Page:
Know your swimming limits and stay within them. Don't try to keep up with a stronger skilled swimmer or encourage others to keep up with you. Keep an eye on weaker swimmers—if they appear tired, encourage them to get out of the water and rest.
Watch out for the "dangerous too's"—too tired, too cold, too much sun, too much strenuous activity. Get out of the water immediately if any of these situations occur.
Use common sense regarding food and beverages while swimming.
Do not chew gum or eat while you swim; you could easily choke.
Never drink alcohol and swim.
Use common sense about swimming after eating. If you have had a large meal, it is wise to let digestion get started before doing strenuous activity such as swimming.
Use plastic instead of glassware in the pool area.
Obey "No Diving" signs. A general rule is to enter feet first into water than head-first.
Never dive into an aboveground pool. They are too shallow.
Make sure the pool cover is completely lifted off the pool. Never walk on the pool cover.
Watch the weather: Know local weather conditions and prepare for electrical storms. Because water conducts electricity, stop swimming as soon as you see or hear a storm.
Keep rescue equipment (pole, rope and personal floatation devices) by the pool.
Keep a phone poolside. Program the phone with emergency phone numbers and/or post emergency phone numbers in your pool area.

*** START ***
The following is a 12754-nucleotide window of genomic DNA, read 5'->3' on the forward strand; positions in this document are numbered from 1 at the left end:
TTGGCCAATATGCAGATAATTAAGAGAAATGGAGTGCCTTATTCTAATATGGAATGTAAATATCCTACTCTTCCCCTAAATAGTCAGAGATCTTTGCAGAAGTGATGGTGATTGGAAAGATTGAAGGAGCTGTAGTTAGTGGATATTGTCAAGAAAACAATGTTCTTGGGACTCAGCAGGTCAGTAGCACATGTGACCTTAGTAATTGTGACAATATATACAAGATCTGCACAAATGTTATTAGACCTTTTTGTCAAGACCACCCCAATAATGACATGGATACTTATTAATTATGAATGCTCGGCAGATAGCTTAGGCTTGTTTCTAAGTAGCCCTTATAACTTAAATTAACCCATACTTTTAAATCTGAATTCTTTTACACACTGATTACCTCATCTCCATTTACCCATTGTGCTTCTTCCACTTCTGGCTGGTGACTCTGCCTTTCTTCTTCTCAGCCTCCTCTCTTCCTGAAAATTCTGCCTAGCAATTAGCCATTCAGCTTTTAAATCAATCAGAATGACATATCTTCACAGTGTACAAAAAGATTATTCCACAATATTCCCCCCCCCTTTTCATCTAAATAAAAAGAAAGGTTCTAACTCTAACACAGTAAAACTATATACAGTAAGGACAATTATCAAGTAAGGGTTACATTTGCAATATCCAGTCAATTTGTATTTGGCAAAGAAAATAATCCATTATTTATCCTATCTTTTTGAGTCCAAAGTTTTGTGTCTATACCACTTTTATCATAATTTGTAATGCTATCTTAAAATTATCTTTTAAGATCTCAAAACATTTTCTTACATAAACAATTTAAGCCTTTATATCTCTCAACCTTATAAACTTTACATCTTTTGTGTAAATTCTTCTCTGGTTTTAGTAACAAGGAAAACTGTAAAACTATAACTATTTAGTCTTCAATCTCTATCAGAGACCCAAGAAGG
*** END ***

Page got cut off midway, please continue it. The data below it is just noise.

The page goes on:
Learn cardiopulmonary resuscitation (CPR) and basic first aid. Post CPR instructions in your pool area.
Special Precautions for Children:
ALWAYS supervise children when they are in or around your pool or any water environment (stream, bath tub, toilet, bucket of water), no matter what skills your child has acquired and no matter how shallow the water.
Install physical barriers around your pool and spa to prevent access by young children.
Fences should be at least four feet high with self-closing, self-latching gates, which are kept in good working order. Don’t leave any furniture near the fence so that a child could climb over into the pool area.
If your house forms one side of the barrier to the pool, then doors leading from the house to the pool should be equipped with alarms that sound when the doors are unexpectedly opened.
For additional protection, use a power safety cover (a motor-powered barrier placed over the water area).
For aboveground pools, steps and ladders to the pool should be secured or removed when the pool is not in use.